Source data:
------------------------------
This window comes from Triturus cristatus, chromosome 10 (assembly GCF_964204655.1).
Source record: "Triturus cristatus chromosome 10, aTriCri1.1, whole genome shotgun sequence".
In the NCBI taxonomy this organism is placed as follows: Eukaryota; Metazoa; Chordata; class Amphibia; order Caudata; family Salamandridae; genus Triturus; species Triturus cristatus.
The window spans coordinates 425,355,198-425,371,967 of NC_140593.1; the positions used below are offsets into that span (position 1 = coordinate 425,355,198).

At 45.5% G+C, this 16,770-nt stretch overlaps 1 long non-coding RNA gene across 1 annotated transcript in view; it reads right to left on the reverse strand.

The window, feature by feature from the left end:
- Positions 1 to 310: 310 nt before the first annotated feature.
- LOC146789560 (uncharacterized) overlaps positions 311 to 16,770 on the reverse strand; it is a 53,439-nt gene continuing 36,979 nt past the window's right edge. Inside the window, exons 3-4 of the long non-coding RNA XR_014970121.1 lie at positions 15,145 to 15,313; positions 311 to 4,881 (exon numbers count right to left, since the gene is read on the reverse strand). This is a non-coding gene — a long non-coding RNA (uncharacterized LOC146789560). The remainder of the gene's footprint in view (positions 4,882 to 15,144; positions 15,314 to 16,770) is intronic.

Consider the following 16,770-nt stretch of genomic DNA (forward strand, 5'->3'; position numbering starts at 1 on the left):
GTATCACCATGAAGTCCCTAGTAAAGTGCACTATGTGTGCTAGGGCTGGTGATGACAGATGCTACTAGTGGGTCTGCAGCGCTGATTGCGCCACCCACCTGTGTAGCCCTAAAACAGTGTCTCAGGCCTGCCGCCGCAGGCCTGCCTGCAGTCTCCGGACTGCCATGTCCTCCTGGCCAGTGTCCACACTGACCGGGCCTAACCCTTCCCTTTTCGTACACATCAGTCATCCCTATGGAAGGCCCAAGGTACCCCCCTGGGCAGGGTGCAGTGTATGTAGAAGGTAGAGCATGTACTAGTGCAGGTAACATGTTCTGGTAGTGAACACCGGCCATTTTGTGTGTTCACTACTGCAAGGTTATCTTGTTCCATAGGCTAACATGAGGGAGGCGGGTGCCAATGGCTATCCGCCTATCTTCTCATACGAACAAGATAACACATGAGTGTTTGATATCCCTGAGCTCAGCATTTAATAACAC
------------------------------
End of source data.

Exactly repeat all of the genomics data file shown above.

This window comes from Triturus cristatus, chromosome 10 (assembly GCF_964204655.1).
Source record: "Triturus cristatus chromosome 10, aTriCri1.1, whole genome shotgun sequence".
In the NCBI taxonomy this organism is placed as follows: Eukaryota; Metazoa; Chordata; class Amphibia; order Caudata; family Salamandridae; genus Triturus; species Triturus cristatus.
The window spans coordinates 425,355,198-425,371,967 of NC_140593.1; the positions used below are offsets into that span (position 1 = coordinate 425,355,198).

At 45.5% G+C, this 16,770-nt stretch overlaps 1 long non-coding RNA gene across 1 annotated transcript in view; it reads right to left on the reverse strand.

The window, feature by feature from the left end:
- Positions 1 to 310: 310 nt before the first annotated feature.
- LOC146789560 (uncharacterized) overlaps positions 311 to 16,770 on the reverse strand; it is a 53,439-nt gene continuing 36,979 nt past the window's right edge. Inside the window, exons 3-4 of the long non-coding RNA XR_014970121.1 lie at positions 15,145 to 15,313; positions 311 to 4,881 (exon numbers count right to left, since the gene is read on the reverse strand). This is a non-coding gene — a long non-coding RNA (uncharacterized LOC146789560). The remainder of the gene's footprint in view (positions 4,882 to 15,144; positions 15,314 to 16,770) is intronic.

Consider the following 16,770-nt stretch of genomic DNA (forward strand, 5'->3'; position numbering starts at 1 on the left):
GTATCACCATGAAGTCCCTAGTAAAGTGCACTATGTGTGCTAGGGCTGGTGATGACAGATGCTACTAGTGGGTCTGCAGCGCTGATTGCGCCACCCACCTGTGTAGCCCTAAAACAGTGTCTCAGGCCTGCCGCCGCAGGCCTGCCTGCAGTCTCCGGACTGCCATGTCCTCCTGGCCAGTGTCCACACTGACCGGGCCTAACCCTTCCCTTTTCGTACACATCAGTCATCCCTATGGAAGGCCCAAGGTACCCCCCTGGGCAGGGTGCAGTGTATGTAGAAGGTAGAGCATGTACTAGTGCAGGTAACATGTTCTGGTAGTGAACACCGGCCATTTTGTGTGTTCACTACTGCAAGGTTATCTTGTTCCATAGGCTAACATGAGGGAGGCGGGTGCCAATGGCTATCCGCCTATCTTCTCATACGAACAAGATAACACATGAGTGTTTGATATCCCTGAGCTCAGCATTTAATAACAC